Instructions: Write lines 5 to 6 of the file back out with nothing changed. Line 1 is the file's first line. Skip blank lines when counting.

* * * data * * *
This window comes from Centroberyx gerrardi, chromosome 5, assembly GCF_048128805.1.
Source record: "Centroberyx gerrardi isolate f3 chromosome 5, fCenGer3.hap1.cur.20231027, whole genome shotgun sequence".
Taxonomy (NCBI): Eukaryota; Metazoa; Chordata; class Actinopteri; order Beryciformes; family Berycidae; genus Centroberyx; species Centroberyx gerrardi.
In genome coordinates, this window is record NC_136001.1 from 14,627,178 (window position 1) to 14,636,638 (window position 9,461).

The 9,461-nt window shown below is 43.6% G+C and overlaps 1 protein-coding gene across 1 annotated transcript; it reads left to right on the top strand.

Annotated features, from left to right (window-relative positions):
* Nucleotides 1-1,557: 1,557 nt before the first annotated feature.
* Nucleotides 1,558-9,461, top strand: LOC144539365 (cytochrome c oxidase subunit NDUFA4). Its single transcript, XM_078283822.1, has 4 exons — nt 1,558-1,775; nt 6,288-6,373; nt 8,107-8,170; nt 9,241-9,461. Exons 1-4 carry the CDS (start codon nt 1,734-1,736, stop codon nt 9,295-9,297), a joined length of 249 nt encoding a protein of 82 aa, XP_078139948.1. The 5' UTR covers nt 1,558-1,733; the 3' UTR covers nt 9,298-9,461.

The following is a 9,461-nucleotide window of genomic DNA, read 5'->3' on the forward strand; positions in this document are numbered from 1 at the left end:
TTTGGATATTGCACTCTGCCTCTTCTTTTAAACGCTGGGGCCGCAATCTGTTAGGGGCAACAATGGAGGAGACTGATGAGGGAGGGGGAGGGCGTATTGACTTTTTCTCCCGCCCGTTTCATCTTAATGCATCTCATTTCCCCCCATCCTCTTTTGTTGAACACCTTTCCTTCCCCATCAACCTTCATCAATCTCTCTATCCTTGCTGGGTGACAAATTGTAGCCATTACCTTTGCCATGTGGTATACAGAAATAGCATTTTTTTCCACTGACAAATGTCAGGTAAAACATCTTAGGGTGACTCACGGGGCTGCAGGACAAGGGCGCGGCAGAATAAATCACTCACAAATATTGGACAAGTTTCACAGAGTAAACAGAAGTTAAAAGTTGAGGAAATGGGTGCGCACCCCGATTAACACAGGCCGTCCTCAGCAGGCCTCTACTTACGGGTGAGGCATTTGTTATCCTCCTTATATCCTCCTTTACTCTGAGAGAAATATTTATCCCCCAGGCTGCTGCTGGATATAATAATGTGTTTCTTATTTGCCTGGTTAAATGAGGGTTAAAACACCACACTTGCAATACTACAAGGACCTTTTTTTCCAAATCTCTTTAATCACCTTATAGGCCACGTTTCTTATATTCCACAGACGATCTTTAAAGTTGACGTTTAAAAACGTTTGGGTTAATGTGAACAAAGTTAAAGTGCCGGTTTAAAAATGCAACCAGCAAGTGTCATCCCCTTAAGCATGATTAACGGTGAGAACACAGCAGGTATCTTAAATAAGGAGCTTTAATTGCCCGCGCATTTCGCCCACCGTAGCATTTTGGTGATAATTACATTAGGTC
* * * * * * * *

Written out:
The 9,461-nt window shown below is 43.6% G+C and overlaps 1 protein-coding gene across 1 annotated transcript; it reads left to right on the top strand.

Annotated features, from left to right (window-relative positions):